Of course, Amazon’s revenue has rocketed in the UK partly due to its peerless ability to deliver quickly – something we all came to rely on during the enforced confinements of Covid. While we were Zooming, a new type of grocery company found market traction – last mile, so-called ‘rapid delivery grocery’ companies exploded on to the scene with VC cash and startup confidence. We remain to see how this also shifts shopper behaviors.

Bringing this back to Tesco, the media propositions it owned were unique and powerful. As an FMCG brand, it was almost inconceivable to ignore it – the biggest retailer, the most sophisticated media platform and a very stable grocery marketplace. If you wanted to influence shopper behavior at scale, you had to invest. And at the same time, Tesco’s private label would be your biggest competitor. In many ways, it was almost a monopoly on market access.

But now, with all this change, these new shapes of business, digitally-native solutions and partners, is that still necessarily true? And we haven’t even touched the revolution in wider media, with the dominance of three platforms – Meta, Google, Amazon – now seeming to control over half of global digital media spend (outside of China). With one of these now a direct competitor in UK grocery to Tesco, are we at an inflection point where the game changes fundamentally? With the ability to navigate a customer journey from end to end, or fuel an ‘ecosystem’ of awareness, purchase and repurchase with rich insight... but only if you can afford to pay to play?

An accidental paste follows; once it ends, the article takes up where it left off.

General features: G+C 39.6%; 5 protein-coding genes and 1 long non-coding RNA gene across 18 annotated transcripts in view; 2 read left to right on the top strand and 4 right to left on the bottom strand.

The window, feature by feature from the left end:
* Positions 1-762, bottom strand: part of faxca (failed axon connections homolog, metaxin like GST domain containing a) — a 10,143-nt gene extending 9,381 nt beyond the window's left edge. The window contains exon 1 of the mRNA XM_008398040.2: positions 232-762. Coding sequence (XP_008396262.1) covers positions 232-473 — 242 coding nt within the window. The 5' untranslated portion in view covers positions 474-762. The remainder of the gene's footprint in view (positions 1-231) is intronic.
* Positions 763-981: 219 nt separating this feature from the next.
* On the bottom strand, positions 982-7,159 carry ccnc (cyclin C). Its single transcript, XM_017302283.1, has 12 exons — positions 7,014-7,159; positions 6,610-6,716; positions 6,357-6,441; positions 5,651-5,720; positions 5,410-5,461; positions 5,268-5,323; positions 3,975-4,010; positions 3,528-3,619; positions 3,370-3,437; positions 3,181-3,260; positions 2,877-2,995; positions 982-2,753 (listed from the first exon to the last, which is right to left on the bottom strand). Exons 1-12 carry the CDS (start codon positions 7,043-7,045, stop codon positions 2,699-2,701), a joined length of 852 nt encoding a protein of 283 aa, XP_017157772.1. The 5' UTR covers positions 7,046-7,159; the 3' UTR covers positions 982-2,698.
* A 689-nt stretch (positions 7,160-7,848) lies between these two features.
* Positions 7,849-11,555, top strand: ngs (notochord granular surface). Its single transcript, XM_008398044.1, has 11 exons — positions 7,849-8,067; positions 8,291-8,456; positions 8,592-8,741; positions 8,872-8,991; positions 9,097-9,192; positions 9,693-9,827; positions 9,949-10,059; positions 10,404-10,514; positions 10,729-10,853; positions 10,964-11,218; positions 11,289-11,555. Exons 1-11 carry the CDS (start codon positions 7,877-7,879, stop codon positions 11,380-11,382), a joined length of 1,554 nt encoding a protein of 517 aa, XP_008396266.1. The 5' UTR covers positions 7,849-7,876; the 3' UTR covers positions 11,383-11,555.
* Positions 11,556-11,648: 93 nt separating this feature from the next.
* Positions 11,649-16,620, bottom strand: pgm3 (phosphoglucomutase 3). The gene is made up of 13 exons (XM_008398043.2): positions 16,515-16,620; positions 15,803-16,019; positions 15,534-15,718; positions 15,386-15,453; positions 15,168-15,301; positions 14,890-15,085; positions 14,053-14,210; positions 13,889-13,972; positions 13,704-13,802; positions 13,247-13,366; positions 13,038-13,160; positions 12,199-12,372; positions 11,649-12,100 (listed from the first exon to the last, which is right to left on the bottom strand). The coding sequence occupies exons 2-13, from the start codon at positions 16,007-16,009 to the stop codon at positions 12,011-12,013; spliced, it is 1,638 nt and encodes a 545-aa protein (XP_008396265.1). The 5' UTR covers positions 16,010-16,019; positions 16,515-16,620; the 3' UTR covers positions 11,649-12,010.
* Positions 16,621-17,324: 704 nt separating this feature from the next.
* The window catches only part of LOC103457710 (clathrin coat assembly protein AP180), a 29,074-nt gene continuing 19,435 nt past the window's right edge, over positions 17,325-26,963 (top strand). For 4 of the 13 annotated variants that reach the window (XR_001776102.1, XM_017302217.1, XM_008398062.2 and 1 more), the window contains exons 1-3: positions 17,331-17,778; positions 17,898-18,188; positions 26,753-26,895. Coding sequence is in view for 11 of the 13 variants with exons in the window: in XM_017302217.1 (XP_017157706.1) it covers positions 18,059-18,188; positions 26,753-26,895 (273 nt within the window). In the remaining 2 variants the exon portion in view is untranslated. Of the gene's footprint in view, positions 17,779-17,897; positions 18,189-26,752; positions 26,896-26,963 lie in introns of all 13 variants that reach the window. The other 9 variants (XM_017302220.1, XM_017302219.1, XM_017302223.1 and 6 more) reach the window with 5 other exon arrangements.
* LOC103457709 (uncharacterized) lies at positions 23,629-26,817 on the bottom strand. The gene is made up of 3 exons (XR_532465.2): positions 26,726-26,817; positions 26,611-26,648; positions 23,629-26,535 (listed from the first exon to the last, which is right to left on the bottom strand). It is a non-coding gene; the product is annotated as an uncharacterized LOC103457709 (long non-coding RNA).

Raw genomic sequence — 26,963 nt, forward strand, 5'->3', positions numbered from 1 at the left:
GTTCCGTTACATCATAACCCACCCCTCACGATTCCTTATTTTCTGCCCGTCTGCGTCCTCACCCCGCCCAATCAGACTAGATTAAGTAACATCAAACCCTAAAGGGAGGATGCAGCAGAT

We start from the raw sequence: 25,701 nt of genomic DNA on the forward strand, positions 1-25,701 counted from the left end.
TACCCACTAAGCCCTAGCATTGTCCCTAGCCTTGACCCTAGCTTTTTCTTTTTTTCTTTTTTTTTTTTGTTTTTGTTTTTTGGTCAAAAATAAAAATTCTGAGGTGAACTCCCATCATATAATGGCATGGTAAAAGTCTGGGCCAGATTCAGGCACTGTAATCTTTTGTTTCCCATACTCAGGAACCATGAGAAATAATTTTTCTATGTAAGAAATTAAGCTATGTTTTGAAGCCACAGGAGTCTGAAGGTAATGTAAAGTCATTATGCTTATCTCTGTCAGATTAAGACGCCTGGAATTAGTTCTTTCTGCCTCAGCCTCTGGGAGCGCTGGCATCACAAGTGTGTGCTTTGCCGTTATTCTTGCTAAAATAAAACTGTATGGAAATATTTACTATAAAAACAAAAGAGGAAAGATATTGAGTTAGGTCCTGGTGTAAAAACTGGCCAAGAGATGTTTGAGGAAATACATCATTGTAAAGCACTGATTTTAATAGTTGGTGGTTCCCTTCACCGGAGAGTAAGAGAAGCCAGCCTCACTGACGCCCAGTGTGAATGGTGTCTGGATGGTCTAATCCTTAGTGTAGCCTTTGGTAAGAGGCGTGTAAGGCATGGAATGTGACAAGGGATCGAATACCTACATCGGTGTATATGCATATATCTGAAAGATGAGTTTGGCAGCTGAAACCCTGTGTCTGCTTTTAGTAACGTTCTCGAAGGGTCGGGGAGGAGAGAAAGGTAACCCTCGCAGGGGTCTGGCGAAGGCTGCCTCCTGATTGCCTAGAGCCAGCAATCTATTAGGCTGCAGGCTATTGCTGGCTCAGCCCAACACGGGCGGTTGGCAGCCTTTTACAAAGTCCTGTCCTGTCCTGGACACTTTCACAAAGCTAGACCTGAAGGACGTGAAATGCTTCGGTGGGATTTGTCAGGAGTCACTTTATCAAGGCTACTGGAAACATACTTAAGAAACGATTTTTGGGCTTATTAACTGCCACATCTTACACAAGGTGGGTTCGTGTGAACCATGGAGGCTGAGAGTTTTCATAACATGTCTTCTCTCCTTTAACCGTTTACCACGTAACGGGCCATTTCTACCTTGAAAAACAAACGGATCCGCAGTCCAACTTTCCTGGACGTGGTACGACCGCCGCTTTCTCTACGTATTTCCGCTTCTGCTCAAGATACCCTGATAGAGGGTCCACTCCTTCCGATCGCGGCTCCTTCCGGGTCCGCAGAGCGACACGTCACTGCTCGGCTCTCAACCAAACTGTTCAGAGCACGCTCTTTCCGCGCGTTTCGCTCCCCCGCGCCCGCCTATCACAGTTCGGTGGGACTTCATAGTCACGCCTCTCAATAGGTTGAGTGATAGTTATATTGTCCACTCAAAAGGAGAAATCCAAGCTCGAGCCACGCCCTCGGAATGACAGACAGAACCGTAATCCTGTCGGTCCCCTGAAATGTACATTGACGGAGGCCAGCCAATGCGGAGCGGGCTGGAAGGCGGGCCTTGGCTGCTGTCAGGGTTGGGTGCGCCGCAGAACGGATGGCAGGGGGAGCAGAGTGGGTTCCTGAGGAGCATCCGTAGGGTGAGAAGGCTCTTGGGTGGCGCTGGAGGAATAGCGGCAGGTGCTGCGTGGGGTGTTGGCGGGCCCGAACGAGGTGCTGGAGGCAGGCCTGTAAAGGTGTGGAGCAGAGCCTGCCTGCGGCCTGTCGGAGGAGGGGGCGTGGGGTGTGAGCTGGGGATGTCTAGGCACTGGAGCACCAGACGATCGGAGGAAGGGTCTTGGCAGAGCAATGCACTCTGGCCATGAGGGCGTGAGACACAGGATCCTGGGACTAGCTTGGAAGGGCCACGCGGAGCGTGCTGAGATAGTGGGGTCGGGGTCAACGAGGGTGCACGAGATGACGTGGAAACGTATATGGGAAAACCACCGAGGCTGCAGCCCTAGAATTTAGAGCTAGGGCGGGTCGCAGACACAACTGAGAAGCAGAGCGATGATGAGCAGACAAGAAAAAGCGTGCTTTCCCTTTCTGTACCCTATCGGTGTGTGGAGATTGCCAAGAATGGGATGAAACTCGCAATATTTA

There might be more ways than ever to reach that shopper audience, more ways to trigger purchase and more ways of satisfying shopper needs. But the challenge is now that rather than having more control and transparency, reaching shopper audiences exposes you to a cartel of those even mightier media platforms (rather than just Tesco or one of the other major ‘analogue’ retailers scrambling to upweight their digital and data media products).

So what to do as a brand owner? There’s no doubt all of this disruption is fueling the rapid transformation of FMCG brand owner marketing plans to raise and orientate around first-party data. In the mass market, low-margin world of grocery brands, being data-focused was seen as expensive and unnecessary – simply securing distribution through that consistent and stable physical store base would be enough. But now, with every pound of media spend in the mix, it might be essential to avoid the inevitable price rises that follow any market consolidation.

And if a brand achieves critical mass with owned data, with the ability to communicate and incentivize their shopper base directly, the question will be for Tesco (and any retailer): how valuable will any of the new media products they have launched really be for those brands?